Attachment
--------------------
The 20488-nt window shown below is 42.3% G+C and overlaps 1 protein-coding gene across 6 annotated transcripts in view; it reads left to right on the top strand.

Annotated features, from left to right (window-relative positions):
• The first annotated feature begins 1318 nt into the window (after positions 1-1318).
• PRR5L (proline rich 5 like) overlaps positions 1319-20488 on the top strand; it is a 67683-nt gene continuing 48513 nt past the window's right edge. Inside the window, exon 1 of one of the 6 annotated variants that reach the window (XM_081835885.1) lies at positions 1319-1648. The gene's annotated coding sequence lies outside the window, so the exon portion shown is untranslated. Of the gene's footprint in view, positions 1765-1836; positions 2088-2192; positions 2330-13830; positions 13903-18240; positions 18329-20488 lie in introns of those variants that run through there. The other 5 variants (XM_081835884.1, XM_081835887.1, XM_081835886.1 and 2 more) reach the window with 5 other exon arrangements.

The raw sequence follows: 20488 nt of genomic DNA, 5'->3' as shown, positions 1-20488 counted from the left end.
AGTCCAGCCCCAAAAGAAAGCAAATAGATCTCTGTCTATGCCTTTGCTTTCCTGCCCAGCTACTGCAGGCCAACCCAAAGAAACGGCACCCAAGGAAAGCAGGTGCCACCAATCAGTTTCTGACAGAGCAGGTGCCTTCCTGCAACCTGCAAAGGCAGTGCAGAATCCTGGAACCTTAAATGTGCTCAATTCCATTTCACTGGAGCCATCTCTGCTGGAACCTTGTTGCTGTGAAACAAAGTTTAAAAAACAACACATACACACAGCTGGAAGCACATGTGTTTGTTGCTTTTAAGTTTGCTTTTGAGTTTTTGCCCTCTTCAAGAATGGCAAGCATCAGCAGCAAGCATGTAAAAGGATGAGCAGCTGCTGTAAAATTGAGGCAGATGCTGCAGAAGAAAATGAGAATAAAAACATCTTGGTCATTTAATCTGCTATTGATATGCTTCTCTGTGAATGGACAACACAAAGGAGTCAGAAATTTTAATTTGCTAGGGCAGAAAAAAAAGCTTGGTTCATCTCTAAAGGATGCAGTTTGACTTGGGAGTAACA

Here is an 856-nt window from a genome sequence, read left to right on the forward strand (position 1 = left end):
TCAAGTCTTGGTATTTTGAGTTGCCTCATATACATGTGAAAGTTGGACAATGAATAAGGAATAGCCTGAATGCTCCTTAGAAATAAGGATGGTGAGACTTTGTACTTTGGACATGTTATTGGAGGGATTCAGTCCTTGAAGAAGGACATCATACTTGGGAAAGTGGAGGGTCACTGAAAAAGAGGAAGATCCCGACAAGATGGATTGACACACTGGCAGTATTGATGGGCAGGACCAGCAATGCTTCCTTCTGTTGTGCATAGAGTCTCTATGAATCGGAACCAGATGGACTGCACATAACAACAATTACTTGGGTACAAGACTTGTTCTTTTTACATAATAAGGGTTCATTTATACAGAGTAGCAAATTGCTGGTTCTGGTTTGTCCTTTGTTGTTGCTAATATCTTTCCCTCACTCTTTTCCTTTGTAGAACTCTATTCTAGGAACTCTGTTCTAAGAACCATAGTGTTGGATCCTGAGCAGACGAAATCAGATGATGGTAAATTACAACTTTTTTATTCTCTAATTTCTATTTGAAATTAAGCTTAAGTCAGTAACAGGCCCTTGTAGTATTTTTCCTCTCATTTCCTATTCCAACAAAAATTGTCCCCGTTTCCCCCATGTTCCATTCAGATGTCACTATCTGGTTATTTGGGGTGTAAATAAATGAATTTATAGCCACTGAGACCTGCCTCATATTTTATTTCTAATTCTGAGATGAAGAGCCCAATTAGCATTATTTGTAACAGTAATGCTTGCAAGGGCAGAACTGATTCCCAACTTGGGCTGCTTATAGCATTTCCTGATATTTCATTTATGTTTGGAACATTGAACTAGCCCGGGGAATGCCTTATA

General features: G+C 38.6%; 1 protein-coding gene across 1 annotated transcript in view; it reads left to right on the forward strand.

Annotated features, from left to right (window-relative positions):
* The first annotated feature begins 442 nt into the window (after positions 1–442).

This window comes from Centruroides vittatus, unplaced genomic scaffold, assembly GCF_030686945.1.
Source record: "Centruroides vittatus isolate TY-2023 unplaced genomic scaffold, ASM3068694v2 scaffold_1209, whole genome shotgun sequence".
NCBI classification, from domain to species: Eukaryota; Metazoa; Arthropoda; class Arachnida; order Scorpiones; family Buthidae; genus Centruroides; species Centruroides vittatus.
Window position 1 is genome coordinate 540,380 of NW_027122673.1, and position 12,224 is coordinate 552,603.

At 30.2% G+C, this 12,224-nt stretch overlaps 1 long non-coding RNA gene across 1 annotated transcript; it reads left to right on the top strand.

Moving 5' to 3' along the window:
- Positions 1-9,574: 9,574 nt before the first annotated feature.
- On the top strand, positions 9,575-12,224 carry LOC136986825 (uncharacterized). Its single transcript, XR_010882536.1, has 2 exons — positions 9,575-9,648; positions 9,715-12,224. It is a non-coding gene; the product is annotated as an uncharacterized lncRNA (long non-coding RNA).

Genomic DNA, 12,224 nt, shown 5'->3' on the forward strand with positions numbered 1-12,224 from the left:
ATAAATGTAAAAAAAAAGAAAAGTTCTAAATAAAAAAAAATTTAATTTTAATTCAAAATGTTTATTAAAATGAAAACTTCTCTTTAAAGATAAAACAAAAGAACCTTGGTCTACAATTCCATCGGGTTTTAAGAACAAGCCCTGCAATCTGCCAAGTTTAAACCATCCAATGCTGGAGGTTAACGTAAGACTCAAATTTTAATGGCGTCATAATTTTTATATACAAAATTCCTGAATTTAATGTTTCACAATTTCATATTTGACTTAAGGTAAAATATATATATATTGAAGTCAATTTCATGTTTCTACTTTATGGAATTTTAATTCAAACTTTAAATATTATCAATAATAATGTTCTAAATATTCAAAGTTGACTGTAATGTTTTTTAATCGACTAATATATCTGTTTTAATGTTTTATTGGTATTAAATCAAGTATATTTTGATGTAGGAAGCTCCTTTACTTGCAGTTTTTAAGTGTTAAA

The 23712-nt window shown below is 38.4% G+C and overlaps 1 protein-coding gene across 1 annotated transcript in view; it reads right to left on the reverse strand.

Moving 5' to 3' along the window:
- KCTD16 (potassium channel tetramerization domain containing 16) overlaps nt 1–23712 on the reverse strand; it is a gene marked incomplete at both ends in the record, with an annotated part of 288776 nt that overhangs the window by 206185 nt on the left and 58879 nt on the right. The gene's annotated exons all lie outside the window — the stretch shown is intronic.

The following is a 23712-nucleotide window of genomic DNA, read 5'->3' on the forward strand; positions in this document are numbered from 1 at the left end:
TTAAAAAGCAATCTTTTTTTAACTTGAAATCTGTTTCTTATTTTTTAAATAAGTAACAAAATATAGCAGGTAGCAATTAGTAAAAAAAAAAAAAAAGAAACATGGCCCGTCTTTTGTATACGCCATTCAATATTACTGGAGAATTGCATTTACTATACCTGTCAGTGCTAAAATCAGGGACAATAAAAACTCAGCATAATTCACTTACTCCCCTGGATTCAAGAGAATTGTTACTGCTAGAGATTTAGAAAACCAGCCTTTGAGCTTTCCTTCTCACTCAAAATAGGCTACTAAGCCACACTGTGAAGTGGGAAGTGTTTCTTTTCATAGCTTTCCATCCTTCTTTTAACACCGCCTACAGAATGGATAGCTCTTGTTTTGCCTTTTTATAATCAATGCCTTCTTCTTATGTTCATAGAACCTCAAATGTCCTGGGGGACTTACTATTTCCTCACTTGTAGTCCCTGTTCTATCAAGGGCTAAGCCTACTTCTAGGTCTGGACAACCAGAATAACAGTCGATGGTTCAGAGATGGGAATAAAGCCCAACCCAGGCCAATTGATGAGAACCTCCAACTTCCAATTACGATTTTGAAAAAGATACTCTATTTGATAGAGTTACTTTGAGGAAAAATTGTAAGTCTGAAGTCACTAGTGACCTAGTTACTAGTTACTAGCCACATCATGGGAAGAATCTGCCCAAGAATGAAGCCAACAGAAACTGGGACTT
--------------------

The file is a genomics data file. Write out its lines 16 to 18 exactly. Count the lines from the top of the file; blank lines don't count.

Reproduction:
At 30.2% G+C, this 12,224-nt stretch overlaps 1 long non-coding RNA gene across 1 annotated transcript; it reads left to right on the top strand.

Moving 5' to 3' along the window:
- Positions 1-9,574: 9,574 nt before the first annotated feature.